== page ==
Maryland's experience with WNV and other arboviruses has been similar to that of many other regions of the country. In the 2001 season, Maryland reported 6 human cases with 3 fatalities which quickly jumped to 36 human cases with 7 fatalities in 2002 and then rose to 73 human cases with 8 fatalities during the peak year of 2003. In 2004, 16 human cases (no fatalities), 31 mosquito pools, and one equine were confirmed with West Nile infection in Maryland. The number of human cases in the State declined once more in 2005, with 5 cases (no fatalities) reported.

In 2006, this number jumped to 11 cases (including one fatal case). In 2007, Maryland officials documented relatively low levels of WNV activity in both human and non-human populations. A total of 10 human cases were documented in six Maryland jurisdictions. There were also 6 WNV-positive mosquito pools and one EEE-positive mosquito pool confirmed in Maryland that year.

Similar arboviral results were reported in 2008, with 14 human cases, 23 WNV-positive mosquito pools, two WNV-positive horses, four EEE-positive mosquito pools and four mosquito pools positive for Cache Valley Virus. Decreased arboviral activity was observed in 2009 with a slight rise in 2010.

In 2009, Maryland reported one human WNV case, nine mosquito pools, and one horse positive for WNV, and an additional horse confirmed with EEE infection.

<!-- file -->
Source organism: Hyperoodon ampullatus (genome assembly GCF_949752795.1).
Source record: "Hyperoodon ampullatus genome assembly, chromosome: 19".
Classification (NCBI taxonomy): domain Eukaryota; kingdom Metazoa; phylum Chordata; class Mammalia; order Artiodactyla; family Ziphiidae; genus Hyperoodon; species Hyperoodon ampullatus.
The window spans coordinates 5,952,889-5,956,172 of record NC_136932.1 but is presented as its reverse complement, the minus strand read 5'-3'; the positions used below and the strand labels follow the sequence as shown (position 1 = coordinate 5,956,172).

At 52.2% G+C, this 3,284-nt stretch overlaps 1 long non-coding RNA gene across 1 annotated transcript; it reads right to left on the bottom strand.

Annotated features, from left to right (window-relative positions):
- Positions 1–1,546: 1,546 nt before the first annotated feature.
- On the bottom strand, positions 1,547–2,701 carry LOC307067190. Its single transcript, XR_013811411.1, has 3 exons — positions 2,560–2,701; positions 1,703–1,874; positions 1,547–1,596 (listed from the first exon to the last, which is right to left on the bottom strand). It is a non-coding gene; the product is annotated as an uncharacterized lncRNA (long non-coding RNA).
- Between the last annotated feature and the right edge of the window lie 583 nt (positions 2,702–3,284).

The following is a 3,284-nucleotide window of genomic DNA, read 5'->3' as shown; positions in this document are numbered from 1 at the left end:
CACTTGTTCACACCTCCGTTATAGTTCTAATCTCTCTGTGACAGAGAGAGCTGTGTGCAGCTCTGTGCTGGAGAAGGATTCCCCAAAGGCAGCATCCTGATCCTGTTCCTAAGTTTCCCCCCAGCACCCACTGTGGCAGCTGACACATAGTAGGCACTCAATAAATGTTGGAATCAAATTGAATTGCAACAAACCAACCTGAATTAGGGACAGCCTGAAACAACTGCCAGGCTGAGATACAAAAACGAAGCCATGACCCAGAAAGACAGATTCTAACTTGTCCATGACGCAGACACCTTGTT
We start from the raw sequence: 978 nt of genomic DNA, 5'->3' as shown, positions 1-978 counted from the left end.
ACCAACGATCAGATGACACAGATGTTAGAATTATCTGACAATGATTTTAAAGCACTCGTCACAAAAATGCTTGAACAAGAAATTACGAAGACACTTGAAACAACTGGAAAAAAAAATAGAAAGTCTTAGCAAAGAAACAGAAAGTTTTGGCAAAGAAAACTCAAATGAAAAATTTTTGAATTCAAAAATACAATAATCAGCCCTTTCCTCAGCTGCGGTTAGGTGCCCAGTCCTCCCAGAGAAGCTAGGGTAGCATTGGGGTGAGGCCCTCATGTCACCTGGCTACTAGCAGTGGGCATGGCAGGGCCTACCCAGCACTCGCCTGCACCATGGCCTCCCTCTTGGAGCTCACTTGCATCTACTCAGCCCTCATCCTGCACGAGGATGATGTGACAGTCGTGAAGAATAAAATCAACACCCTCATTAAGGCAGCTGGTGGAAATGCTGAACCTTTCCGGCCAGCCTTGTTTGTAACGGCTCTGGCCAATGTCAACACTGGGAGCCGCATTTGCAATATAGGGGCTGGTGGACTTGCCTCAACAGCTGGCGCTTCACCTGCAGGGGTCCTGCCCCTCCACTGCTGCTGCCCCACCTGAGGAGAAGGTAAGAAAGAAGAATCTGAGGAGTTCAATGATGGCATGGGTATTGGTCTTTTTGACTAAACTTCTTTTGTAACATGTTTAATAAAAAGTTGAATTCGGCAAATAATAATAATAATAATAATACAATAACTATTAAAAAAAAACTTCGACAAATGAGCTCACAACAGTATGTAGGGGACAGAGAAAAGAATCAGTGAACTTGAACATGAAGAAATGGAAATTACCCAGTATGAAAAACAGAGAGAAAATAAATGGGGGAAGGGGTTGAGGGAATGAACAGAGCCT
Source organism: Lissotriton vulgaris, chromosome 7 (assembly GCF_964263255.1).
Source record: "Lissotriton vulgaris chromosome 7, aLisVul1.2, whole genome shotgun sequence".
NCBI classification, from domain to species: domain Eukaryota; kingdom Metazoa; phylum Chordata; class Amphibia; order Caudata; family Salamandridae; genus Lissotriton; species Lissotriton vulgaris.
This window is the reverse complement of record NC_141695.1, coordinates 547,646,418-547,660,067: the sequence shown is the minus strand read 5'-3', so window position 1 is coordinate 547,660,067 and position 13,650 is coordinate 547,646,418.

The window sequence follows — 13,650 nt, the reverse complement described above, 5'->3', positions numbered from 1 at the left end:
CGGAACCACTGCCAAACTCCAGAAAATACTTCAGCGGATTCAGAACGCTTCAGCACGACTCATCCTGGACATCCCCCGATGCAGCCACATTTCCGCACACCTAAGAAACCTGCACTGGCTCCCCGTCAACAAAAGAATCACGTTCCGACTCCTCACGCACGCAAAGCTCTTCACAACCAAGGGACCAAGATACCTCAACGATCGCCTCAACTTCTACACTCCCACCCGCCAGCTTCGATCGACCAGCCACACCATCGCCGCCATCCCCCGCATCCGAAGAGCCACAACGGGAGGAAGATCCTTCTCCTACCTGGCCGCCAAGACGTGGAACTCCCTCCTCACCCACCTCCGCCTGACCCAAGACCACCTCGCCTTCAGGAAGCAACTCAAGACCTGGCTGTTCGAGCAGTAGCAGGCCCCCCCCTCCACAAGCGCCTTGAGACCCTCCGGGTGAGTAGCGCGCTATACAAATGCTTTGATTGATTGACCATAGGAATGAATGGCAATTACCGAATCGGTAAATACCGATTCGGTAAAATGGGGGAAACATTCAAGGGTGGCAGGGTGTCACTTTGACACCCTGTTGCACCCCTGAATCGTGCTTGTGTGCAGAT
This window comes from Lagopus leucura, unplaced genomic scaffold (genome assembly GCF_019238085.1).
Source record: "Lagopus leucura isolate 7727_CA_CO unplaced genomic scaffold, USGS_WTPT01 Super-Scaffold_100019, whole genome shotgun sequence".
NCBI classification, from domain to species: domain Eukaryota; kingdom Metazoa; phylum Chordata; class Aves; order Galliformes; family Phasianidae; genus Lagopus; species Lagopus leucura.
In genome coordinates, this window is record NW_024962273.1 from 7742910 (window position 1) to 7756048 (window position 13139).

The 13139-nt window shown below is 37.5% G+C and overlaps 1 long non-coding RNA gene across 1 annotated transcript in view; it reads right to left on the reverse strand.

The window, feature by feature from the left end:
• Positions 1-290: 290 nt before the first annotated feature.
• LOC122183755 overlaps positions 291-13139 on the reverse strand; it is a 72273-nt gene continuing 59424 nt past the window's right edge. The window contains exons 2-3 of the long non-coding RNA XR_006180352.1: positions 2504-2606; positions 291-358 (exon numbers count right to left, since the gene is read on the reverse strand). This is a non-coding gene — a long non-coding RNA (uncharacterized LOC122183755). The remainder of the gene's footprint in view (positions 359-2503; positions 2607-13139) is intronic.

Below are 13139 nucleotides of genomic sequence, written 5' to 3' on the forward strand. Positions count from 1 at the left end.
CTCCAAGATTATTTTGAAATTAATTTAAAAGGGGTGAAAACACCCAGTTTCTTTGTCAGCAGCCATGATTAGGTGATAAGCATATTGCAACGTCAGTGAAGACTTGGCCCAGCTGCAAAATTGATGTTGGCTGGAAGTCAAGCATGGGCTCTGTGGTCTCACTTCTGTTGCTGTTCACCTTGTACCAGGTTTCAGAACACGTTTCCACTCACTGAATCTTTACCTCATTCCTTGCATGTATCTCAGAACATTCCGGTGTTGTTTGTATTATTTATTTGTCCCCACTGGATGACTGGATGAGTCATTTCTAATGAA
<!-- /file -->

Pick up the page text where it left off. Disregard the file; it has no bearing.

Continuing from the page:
In 2010, there were 23 human WNV cases, eight mosquito pools, one WNV-positive horse, and two human Lacrosse encephalitis cases.

Last year in 2011, 19 human WNV cases were reported, including one fatality. In addition, 15 mosquito pools, 8 birds, and two horses were reported with WNV infection. A single human case of St. Louis encephalitis was also reported and six mosquito pools were confirmed with Cache Valley Virus.

Things You Should Know

Key points:

  • The general public is at low risk of being infected with WNV or other arboviruses.
  • WNV and other arbovirus are spread by the bite of a mosquito.
  • Reduce the risk of getting bitten by a mosquito (use repellents, wear clothing on extremities, stay indoors at dawn and dusk, routine screen maintenance).
  • Eliminate sites around residential areas, commercial establishments, and recreational areas where mosquitoes can breed and develop.
  • Contact the Maryland Department of Agriculture at 410-841-5870 for further information about mosquito control.
  • Reduce you and your family's exposure to any insecticide being applied and if you feel you or they are ill contact your primary care physician. Information regarding possible side effects or symptoms of exposure will be available on the DHMH Office of Environmental Health Coordination website at http://ideha.dhmh.maryland.gov/OEHFP/EH/SitePages/pesticides.aspx.
  • The latest arboviral surveillance findings will be made available and updated regularly on the Maryland West Nile Virus Information page at http://ideha.dhmh.maryland.gov/OIDEOR/CZVBD/SitePages/west-nile.aspx.
  • Surveillance for West Nile virus activity in dead birds in Maryland was discontinued as of 2003. Residents reporting sick or injured birds may call the Wildlife Nuisance Animal Hotline at 877-463-6497 for information about wildlife rehabilitators in their area.